Doug Roland’s Feeling Through takes places over several hours on a cold night in New York City. You can feel how bitter it is outside as the night settles in. Over the course of this evening, a young homeless man will learn an unexpected lesson and maybe a part of him will be forever changed.
Tareek spends every day trying to find someone to let him sleep on their couch. He seems to bounce between friends and girlfriends, but he doesn’t seem to want to admit that he’s homeless–he doesn’t say to anyone anyway. He catches up with friends and smokes in the street. Maybe he can distract himself enough until morning comes? When Tareek happens upon Artie, however, he encounters someone who faces challenges that Tareek may not have taken into account before.
Artie is deaf and blind. When Tareek finds him, he is standing on a street corner holding up a sign asking for assistance, his face almost resting in a smile almost expressing his patience for assistance. Tareek and Artie spend time together as they wait for their respective buses and we realize that communication isn’t as hard as we make it. These two men have to find a way to talk with one another, and they make it happen. Would it be so hard if we all looked at it in that simple way? Wouldn’t we want someone to help us if we were in a vulnerable position?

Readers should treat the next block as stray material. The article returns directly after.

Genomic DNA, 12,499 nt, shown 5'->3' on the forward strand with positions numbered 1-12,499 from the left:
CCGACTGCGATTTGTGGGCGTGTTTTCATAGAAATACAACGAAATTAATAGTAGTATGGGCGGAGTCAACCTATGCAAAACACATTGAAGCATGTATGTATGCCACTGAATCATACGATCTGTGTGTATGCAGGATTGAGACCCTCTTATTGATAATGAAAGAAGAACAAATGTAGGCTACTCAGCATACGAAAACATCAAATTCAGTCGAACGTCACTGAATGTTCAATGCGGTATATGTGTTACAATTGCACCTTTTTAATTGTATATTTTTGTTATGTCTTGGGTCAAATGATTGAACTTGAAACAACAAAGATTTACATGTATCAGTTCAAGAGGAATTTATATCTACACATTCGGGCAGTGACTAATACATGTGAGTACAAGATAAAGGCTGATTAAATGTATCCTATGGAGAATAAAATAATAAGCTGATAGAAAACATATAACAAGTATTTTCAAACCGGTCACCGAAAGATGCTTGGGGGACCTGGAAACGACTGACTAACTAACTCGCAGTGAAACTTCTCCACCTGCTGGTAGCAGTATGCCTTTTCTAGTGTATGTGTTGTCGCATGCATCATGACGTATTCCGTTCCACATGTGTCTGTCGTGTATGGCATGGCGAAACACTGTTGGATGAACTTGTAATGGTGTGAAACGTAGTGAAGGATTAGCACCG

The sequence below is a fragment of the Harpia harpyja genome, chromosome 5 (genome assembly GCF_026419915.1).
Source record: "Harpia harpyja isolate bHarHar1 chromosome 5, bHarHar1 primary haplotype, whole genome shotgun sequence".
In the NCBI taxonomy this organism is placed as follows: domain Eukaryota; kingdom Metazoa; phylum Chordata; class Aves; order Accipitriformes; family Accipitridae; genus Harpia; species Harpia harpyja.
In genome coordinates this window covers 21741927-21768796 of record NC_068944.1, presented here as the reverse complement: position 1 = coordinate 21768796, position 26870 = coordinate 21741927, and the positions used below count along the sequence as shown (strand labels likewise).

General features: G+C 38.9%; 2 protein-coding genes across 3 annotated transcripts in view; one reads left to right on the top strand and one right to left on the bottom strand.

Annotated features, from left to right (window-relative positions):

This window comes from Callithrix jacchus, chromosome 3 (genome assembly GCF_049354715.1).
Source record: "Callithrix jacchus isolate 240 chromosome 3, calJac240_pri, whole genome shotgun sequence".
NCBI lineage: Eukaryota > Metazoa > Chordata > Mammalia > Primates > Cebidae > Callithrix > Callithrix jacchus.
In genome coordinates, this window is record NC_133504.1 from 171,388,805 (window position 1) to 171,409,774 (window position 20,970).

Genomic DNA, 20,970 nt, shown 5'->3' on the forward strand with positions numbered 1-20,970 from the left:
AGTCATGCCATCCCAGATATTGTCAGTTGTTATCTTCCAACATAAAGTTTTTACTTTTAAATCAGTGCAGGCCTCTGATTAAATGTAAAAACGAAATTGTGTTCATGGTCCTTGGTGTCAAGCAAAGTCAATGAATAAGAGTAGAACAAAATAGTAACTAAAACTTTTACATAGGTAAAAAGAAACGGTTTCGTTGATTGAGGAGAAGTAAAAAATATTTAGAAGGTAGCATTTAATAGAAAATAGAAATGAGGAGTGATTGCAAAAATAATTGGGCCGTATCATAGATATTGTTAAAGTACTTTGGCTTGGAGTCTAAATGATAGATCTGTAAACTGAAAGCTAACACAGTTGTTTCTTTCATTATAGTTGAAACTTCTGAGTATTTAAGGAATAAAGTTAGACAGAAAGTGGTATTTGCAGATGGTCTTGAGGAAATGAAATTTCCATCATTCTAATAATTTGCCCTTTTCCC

Roland’s actors are so easy with one another that it feels like we are watching real people or a documentary. As Tareek, Steven Prescod has a terrible sadness behind his eyes. Homelessness is a huge issue in almost every major city, but he brings such a loneliness to Tareek. Being alone on the street–even for one night–must add so much more weight to his situation that Tareek must want to avoid it at all costs. Robert Tarango, a DeafBlind actor, plays a man who simply wants to get home. We have so little representation of differently abled characters on screen, but especially of someone getting through the routine of their ordinary day.
There is an innocence to this film that feels kind of bold in its execution. Sometimes we have to see something or someone going through something entirely different in order to kickstart our own momentum. Feeling Through is a feel good movie with no irony but with a distinct perspective.
You can watch Feeling Through on Omeleto.